Diamond Cut Grading

Cut is the grading that refers to how well the diamond is cut into its shape: The evenness and proper alignment, angle and size of facets, the absence or presence of extra facets, and the percentage each section of the diamond makes up of the whole. Some gemmology laboratories grade “Ideal” as the best, many only use “Excellent”. Most laboratories only grade Round Brilliant Cut Diamonds on their cut, as fancy shapes have many variations and modifications. The best cut diamonds have the most light return - simply put, more sparkle, shine and scintillation.

Diamond Cut Grading

Diamond Cutting Steps

Marking

Marking

Marking is done after examining each rough diamond to decide how it should be cut to yield the greatest value. To make this decision, the shape of the rough diamond and the number and location of imperfections must be considered. Of utmost importance is the determination of the direction of the cleavage, or grain, in the diamond crystal (because of its atomic structure, diamond can be cleaved in four directions parallel to the octahedron crystal faces). Taking these factors into account, the planner decides how the diamond should be cut and marks it to indicate where the stone should be cleaved or sawed.

Cleaving

Cleaving

If the planner's decision is to cleave the stone, it then goes to the cleaver. Large diamonds are often pre-shaped by cleaving into pieces suitable for sawing. When the stone is very large and valuable, the cleaving is a most critical process, because a mistake by the planner or the cleaver can shatter the stone. The cleaver cuts a groove along the line showing where the stone is to be cleaved, using another diamond as a cutting tool. He mounts the diamond in a holder called a dop and inserts a steel wedge into the groove. He strikes the wedge sharply with a mallet and the diamond splits along its cleavage.

Sawing

Sawing

The next step in the diamond-cutting process is sawing. The saw is a paper-thin disk of phosphor bronze, rotated on a horizontal spindle at about 4,000 revolutions per minute. The sawyer mounts the diamond in a dop and clamps it so that it rests on top of the blade. The rim of the saw is charged with diamond dust, and, as the sawing progresses, the blade continues to recharge itself with diamond from the crystal being cut. The saw will cut through a one carat rough diamond in four to eight hours.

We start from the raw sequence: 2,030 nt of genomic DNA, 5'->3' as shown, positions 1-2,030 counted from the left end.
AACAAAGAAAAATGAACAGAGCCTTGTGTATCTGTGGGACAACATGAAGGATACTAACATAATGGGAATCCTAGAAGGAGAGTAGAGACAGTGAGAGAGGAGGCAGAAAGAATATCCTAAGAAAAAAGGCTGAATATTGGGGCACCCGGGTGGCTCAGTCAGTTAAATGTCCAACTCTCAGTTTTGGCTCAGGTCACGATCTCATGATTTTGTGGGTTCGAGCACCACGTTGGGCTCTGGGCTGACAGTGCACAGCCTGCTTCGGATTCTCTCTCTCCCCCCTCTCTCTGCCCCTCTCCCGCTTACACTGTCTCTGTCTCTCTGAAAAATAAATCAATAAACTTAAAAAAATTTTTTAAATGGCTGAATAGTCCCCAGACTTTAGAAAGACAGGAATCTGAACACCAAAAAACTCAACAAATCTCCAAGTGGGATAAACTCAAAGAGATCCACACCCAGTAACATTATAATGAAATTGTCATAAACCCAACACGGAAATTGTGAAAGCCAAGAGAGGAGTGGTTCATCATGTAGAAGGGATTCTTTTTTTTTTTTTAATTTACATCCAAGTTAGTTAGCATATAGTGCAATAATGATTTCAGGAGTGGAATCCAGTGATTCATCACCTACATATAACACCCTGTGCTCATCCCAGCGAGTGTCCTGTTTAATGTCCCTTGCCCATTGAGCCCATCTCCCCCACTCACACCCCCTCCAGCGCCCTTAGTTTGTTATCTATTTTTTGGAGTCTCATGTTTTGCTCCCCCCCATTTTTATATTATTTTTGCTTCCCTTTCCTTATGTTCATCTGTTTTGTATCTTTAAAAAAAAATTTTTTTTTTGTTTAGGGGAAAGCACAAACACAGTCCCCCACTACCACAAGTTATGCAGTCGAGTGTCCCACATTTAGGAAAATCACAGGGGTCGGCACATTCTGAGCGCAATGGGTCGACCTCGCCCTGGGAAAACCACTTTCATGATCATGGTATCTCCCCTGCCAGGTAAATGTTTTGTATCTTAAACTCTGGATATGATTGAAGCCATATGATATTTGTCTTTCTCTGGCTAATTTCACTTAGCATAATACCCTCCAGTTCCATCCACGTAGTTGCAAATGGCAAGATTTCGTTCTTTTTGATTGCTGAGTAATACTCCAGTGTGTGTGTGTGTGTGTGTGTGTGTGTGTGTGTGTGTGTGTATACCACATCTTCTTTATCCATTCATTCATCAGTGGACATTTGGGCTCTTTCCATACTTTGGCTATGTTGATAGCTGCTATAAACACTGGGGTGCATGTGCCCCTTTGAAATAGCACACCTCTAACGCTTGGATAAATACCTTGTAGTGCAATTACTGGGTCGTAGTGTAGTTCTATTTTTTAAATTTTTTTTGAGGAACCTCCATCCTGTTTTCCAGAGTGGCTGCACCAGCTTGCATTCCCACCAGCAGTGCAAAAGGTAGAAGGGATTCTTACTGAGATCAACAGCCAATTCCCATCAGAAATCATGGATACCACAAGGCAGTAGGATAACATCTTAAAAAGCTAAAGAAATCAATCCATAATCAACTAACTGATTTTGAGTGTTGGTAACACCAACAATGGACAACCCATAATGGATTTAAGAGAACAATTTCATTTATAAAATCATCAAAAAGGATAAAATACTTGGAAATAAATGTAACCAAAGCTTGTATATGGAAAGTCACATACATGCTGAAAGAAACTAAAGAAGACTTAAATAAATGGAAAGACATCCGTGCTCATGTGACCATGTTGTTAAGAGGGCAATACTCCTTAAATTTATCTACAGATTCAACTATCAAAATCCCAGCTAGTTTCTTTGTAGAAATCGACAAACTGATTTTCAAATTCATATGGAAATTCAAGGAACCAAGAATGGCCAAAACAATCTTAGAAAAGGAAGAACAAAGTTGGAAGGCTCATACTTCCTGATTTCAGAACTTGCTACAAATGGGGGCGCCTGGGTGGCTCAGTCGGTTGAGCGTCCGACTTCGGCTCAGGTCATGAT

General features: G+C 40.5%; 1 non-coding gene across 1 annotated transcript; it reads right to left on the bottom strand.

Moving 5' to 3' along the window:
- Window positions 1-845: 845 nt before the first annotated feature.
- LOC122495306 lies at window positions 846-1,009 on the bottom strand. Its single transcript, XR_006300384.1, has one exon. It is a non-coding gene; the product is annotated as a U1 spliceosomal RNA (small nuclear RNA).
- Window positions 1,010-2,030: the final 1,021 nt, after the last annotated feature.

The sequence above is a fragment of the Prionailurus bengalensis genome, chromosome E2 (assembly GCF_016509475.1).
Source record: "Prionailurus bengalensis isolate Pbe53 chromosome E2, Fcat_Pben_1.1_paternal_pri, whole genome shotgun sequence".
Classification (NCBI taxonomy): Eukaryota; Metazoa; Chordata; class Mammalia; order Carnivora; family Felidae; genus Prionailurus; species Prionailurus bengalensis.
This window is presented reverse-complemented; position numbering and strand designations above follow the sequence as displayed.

Girdling

Girdling

The next step in cutting a round stone is called girdling. The diamond to be girdled is placed in the chuck of a lathe; while it spins, a second diamond mounted in a dop on the end of a long handle is held against it, and the diamond is slowly rounded into a cone shape.

Faceting

From the girdler the diamond goes to the lapper, or blocker, who specializes in placing the first 18 main facets on a brilliant-cut diamond. It then goes to the brillianteer, the worker who places and polishes the remaining 40 facets, if the stone is being cut in the standard 58-facet brilliant cut.

Faceting

Placing and polishing are done by setting the stone either in a lead dop or a mechanical clamp and holding it down on a revolving cast-iron lap (a horizontal, circular disk) that has been charged with diamond dust. Great skill is necessary at every stage, but especially during faceting, because the angles of the facets must be exact in order to yield maximum brilliancy, and their sizes must be accurately regulated to preserve symmetry.

Further Reading

The most popular style of cut is the brilliant cut, a round stone with 58 facets. A single cut is a simple form of cutting a round diamond with only 18 facets. Any style of diamond cutting other than the round brilliant or single cuts is called a fancy cut, or fancy shape; important fancy cuts include the marquise, emerald, oval, baguette, heart shape, pear shape, kite, triangle, and trilliant. The term melee is used to describe smaller brilliant-cut diamonds as well as all small diamonds that are used in embellishing mountings for larger gems.

Diamond Proportions charts

Round Brilliant Cut

Round Brilliant Cut Proportions Charts

Princess Cut

Princess Cut Proportions Charts

Pear, Heart, Oval, Marquise Cut

Pear, Heart, Oval, Marquise Cut Proportions Charts

Emerald & Radiant Cut

Emerald & Radiant Cut Proportions Charts

AGS Round Cut

AGS Round Cut Proportions Charts

Hearts & Arrows > > >